Friday, February 12, 2010

The Olympic Tradition


I love the Olympics.  No, I really, really love the Olympics.  Ever since I was a child and the Olympics came every four years with back to back winter and summer ceremonies, to more recent years when they've spaced them out to two year intervals, I have always looked forward to the Olympics... more than my own birthday in fact.  There's something special about watching thousands of athletes from hundreds of countries come together in what is usually respectable and fair competition.  I have no biased when it comes to summer or winter games.  I usually enjoy the summer games more, but I get a thrill out of watching almost every Olympic sport, even when I wouldn't spend a moment of my life otherwise watching those sports, when it comes to the Olympics, it's all fair game.

Outside of cheering for the United States and watching them (usually) kick ass, I really love seeing all the cultures come together, I love watching the Opening Ceremonies hosted by various nations and seeing bits and pieces of their cultures permeating the world's viewership and hopefully educating audiences.  I absolutely adore international cuisines, more so than most American dishes, I must admit.  I also grew up in a traditional Armenian family, and the flavors of the Middle East are prevalent on my palate.  I'm blessed to have grown up experiencing the best of both worlds: the "freedom" of being an American (I use the word freedom loosely at this point) and the added culture of being raised by immigrants.

I have traveled a lot in my life, both in the United States and in the world, and I'm so blessed to have those experiences.  Not only have I seen many landmarks and art treasures with my own eyes (priceless and unforgettable), but I have experienced food far and wide.  I'm no Anthony Bourdain, but I can say that I've had a pretty lucky life when it comes to world travel.  I know people who have never left the country, and that deeply saddens me.  There is so much to experience in the world, and even if you can find a traditional Italian, French, or Thai restaurant in your city, it's just not the same as being in the heart of that world, hearing the language spoken around you as you eat, and knowing you're dining in the birthplace of some of your favorite dishes.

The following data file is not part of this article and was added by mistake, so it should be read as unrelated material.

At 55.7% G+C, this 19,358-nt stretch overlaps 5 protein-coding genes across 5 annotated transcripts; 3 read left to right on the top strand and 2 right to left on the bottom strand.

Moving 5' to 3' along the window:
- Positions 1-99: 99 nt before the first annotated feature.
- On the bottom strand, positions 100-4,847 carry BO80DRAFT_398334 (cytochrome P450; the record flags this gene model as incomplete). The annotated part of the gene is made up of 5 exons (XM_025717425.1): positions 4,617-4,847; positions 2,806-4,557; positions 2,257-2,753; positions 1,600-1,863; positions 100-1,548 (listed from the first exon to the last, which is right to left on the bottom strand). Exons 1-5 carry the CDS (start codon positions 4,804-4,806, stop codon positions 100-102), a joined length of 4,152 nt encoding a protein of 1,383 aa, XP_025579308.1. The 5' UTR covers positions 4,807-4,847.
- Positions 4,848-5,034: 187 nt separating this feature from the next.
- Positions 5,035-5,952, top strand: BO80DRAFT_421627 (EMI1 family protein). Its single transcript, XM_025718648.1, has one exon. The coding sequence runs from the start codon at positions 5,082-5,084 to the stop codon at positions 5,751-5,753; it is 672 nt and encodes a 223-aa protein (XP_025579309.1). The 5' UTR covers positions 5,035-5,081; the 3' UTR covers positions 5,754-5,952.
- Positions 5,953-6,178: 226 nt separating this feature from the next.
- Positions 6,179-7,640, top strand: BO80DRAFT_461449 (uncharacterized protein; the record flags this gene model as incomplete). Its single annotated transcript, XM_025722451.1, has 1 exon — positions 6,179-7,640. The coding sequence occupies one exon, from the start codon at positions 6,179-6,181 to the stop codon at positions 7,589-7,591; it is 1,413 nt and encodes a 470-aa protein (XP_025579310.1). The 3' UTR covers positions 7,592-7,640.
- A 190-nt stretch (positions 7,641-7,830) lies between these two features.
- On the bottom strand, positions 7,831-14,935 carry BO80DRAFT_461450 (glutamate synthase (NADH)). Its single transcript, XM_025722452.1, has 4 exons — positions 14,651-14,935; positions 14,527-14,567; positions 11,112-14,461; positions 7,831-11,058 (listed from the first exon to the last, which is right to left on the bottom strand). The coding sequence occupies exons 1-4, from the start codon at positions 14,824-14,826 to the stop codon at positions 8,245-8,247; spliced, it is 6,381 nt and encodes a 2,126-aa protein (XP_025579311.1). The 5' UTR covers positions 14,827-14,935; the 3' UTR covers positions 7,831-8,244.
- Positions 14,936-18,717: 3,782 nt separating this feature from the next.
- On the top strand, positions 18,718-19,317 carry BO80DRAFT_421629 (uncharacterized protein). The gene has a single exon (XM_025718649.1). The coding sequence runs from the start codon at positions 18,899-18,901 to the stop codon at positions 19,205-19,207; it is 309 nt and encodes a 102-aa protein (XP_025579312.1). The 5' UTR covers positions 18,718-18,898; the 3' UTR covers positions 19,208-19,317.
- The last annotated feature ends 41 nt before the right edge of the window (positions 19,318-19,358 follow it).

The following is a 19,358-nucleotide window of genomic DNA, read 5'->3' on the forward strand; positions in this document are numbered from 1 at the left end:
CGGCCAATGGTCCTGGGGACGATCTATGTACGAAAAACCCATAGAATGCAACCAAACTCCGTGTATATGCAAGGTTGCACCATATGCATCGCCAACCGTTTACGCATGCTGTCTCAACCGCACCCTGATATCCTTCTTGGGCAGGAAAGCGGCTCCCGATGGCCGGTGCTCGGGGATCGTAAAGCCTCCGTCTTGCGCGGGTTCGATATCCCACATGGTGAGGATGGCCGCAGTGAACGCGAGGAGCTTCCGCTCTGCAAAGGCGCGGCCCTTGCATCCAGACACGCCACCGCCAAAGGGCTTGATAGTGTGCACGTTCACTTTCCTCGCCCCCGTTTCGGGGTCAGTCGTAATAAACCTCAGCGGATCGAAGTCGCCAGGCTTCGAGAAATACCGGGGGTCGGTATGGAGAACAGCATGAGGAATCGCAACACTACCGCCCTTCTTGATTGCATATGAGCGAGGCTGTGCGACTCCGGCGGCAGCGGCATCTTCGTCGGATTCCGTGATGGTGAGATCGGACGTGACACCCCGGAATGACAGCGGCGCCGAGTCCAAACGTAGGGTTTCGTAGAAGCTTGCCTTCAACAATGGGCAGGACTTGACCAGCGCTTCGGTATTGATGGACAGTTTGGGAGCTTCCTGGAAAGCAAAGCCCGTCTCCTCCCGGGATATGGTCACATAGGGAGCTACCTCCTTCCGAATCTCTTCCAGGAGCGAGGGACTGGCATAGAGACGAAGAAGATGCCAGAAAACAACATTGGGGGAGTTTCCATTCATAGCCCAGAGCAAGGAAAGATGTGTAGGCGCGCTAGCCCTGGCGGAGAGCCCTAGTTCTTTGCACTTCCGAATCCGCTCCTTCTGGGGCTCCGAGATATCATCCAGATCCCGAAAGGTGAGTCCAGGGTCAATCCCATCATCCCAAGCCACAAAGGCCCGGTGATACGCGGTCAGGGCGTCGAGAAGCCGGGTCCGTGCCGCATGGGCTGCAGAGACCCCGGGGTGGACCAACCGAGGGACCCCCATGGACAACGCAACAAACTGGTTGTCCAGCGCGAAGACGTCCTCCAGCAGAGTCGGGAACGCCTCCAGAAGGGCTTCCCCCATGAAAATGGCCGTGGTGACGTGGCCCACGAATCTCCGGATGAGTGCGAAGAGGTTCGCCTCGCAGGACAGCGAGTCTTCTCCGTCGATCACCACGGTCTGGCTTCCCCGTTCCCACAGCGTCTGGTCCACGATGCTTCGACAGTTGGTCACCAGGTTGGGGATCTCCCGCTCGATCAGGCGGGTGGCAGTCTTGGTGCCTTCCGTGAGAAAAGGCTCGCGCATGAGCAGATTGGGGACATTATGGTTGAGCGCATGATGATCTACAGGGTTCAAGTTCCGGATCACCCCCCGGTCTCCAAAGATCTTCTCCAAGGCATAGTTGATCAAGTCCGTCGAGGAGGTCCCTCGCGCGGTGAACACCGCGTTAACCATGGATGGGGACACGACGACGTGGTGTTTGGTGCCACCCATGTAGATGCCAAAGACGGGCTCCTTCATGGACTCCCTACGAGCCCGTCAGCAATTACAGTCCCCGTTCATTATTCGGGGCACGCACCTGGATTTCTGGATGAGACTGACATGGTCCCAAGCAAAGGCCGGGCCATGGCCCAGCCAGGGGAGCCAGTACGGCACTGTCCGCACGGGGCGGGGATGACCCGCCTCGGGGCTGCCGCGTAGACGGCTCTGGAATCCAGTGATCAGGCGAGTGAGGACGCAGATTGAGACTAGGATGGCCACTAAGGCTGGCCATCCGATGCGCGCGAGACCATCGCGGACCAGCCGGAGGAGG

With that said, I hope you're all in the Olympic spirit!  I have decided as my ode to this wonderful tradition, I will attempt to the best of my abilities to highlight various dishes inspired by foreign countries that may or may not participate in the Olympics :) In the end, food is universal.  Here's my take on sangria, product of Spain and glorious accompaniment to just about anything (including watching the Olympics).



Blood Orange and Strawberry Sangria
It's also red for Valentine's Day ;)
Serves 8

4 cups red wine (cheap is fine, if not preferable)
1 750mL (25.4 fl oz) bottle sparkling apple cider
1 blood orange, thinly sliced
1/2 lb strawberries, stems removed and thinly sliced
1 cup ice

Mix everything together in a pretty pitcher.  Refrigerate as long as you can bear to not drink it.  The longer you wait, the more the fruit and wine with permeate each other.  Although if you wait too long, the fizz-factor will fade.  Turn on the Olympics, pour yourself a glass, sit back and enjoy.  Go USA!



3 comments :

Lucine said...

Mmmmmm!! Where'd you find the beautiful blood orange? Whole foods??

Mary Kabakian said...

I read your Blog every time you make a new entry, and I absolutely enjoy reading every single one of them, even though I don't usually write comments. I encourage everyone who reads your Blog, to write comments, because your entries really deserve the best comments...

Victoria K. said...

Yes, they are from Whole Foods :) And thanks, Mom! You're the best! haha

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